He’s 19 before he gets to become Evan Buckley.
Too many years of repression and gender dysphoria have left him hollowed out and cold, but on this sunny July day, in the middle of New York, with his best friend by his side, Evan finally gets to be who he was meant to be.
The papers are dry and fragile beneath his shaking hands, but he still signs with a flourish, grinning all the while.
The judge smiles back at him, a lovely woman with the brightest eyes, who tells him everything’s settled, and he now gets to be himself, for the rest of his life.
He almost wants to kiss her.
T.K. and Owen are grinning back at him, before the eldest Strand wraps them all up in the biggest hug.
“I’m so proud of you, Evan.” Owen says, pressing a kiss to his forehead.
T.K. says. “You could have changed your last name as well, you know.”
Evan knows he could have – would love nothing more than to be a Strand – but there’s also something poignant about keeping Buckley; a big old middle finger to mom and dad, who never looked at him in any way like he was their child once he’d come out.
Owen and T.K. had been there for him the whole way, but Buck knew he didn’t need their surname to be part of the family. They treated him as such regardless.
His binder sticks to his skin, itchy in the mid summer heat, but where Buck would usually complain – can’t wait for the day he can get surgery – instead he feels nothing but freedom. He doesn’t have to hide his binders any more, doesn’t have to pretend it doesn’t hurt when someone misgendered him, or was just generally transphobic.
Here, he’s finally free, and he’s going to make the most of every moment.
Evan Buckley is done being a shadow.
Evan Buckley, is ready to be Evan Buckley.
‘We have this thing where you call me pops and I give you a hard time for being a punk ass kid.’
Two years on from that moment, Evan Buckley would not have thought he’d be in his captain’s back yard, enjoying his second – and this time less emergency filled – welcome back party.
Two years ago he was a punk ass kid, who was pretty lucky he hadn’t lost his job. Two years ago, Bobby Nash had given him a second chance, taken him under his wing, and let him flourish.
Evan wouldn’t be lying if he didn’t say a lot of his cockiness and brash attitude had come as a result of his repressed childhood. He’d had great male role models in T.K. and Owen, yeah, but that was it, and part of him had thought he had to be a man’s man to truly fit in around the firehouse – hell, in the world in general.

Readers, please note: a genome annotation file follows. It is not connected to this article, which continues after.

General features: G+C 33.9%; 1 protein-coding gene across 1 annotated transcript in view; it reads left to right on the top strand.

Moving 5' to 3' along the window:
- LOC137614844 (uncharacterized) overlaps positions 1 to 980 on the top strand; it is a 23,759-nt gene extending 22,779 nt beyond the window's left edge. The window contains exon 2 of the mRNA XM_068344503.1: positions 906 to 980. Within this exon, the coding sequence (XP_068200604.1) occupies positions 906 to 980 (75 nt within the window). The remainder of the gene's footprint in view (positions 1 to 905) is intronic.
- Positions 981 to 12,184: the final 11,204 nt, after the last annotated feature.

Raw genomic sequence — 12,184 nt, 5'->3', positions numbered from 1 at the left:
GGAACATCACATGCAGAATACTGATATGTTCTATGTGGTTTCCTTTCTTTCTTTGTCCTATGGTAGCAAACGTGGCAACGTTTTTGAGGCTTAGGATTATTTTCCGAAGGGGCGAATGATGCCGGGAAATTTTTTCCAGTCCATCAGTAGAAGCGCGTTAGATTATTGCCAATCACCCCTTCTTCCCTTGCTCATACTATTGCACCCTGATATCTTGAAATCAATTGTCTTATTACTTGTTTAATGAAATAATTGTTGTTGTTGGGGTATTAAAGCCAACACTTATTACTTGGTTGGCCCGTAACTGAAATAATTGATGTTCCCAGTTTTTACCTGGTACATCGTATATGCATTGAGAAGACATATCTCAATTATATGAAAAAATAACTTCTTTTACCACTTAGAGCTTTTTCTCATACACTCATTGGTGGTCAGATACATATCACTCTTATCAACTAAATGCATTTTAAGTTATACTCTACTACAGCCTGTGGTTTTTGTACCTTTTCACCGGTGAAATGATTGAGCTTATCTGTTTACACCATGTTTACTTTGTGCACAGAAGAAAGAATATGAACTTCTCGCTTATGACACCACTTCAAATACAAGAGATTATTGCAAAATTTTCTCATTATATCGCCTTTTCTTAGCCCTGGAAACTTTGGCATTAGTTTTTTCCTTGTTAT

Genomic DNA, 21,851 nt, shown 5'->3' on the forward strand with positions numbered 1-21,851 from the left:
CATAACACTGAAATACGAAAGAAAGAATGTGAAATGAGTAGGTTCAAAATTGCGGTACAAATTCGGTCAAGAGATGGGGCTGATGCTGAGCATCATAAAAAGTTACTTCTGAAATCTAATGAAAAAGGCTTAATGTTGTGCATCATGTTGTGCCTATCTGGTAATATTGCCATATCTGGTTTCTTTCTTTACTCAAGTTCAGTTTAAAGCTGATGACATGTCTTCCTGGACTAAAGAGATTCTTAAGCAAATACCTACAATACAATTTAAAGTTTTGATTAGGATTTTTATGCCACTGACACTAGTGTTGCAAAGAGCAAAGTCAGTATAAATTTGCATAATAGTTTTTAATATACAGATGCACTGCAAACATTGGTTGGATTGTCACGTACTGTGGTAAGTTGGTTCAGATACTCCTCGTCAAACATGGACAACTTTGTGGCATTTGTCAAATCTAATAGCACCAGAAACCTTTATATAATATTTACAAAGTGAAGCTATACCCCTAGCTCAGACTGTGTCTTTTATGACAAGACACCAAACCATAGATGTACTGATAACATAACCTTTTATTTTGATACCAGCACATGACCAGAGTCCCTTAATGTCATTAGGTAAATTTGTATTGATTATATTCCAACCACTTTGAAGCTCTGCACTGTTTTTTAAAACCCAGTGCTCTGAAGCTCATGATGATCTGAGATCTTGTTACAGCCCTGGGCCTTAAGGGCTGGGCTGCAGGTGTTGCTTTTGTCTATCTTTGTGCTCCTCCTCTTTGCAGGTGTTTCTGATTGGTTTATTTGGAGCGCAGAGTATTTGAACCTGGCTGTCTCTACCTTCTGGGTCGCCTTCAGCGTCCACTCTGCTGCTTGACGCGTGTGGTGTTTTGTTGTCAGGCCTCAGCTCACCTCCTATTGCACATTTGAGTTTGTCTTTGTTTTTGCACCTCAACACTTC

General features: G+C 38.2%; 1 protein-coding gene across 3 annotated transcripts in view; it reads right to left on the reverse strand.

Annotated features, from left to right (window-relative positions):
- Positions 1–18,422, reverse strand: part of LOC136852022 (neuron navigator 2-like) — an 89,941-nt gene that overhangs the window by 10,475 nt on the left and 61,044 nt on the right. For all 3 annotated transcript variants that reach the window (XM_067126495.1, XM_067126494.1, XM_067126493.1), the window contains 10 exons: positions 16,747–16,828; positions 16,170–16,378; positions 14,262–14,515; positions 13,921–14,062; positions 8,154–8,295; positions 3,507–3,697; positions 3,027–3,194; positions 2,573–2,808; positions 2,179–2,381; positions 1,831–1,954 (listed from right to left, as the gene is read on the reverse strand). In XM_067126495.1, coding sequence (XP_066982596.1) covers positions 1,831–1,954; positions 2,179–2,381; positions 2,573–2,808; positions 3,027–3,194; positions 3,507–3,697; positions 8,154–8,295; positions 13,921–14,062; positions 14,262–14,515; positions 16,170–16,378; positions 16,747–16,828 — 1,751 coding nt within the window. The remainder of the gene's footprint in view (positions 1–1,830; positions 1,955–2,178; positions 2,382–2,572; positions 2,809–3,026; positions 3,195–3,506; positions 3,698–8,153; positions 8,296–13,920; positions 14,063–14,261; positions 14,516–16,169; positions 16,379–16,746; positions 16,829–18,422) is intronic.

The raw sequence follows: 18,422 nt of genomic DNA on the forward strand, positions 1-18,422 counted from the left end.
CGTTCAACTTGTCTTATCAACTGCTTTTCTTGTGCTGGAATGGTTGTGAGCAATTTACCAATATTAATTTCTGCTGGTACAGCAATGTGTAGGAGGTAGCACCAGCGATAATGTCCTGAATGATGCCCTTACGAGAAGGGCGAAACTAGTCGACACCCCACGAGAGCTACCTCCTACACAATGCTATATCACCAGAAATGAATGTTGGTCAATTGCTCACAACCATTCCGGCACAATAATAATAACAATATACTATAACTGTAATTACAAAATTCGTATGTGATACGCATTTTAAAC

Bobby had shown him that it was okay to be in touch with his emotions too; that he didn’t have to be so closed off all of the time. Bobby was the first person he’d confided in about his childhood, about everything, since he’d moved to L.A. and the older man had taken the information in with grace and care. Then he’d wrapped Evan up in a hug, and told him that everything was okay, and that he was proud of him.
Evan would never forget that moment for as long as he lived.
And so they’d continued – dad and son in everything other than legality – for two years, through the fire truck bombing and the embolism, to now.
Bobby’s arm was wrapped around his shoulders, soft yet heavy in its comfort and stability, grounding Buck through the first hour or so of the party. It wasn’t that he was nervous, per say; he just didn’t have the best track record with these things.
“I’m proud of you, Evan.” Bobby said to him when they sat down later, the 118 captain handing his son a new shield. His original one had been scorched in the blast, and as he hadn’t been back at work since, he hadn’t yet gotten a replacement.
Evan held it lightly in his palm, grinning down at the shining silver. This badge, and everything it represented, meant so much to him.
But nothing yet meant more to him than the man he was lucky to call ‘pops’.
A small wrapped box is placed in his lap, Bobby smiling at him, eyes filled with unshed tears. “This is from me and your mom.”